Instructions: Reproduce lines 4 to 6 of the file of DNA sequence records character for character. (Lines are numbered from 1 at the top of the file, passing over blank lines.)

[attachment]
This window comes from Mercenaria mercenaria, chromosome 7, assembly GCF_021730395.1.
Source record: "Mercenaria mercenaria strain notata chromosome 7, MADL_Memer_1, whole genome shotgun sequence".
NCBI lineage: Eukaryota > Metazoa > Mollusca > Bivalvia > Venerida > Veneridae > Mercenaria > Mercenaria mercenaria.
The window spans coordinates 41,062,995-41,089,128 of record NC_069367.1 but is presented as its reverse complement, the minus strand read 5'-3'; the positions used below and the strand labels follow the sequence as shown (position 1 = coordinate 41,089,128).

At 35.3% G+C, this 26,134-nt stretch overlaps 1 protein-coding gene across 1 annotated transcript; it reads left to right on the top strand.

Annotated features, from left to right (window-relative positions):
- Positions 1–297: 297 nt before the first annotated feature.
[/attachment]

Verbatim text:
The window spans coordinates 41,062,995-41,089,128 of record NC_069367.1 but is presented as its reverse complement, the minus strand read 5'-3'; the positions used below and the strand labels follow the sequence as shown (position 1 = coordinate 41,089,128).

At 35.3% G+C, this 26,134-nt stretch overlaps 1 protein-coding gene across 1 annotated transcript; it reads left to right on the top strand.

Annotated features, from left to right (window-relative positions):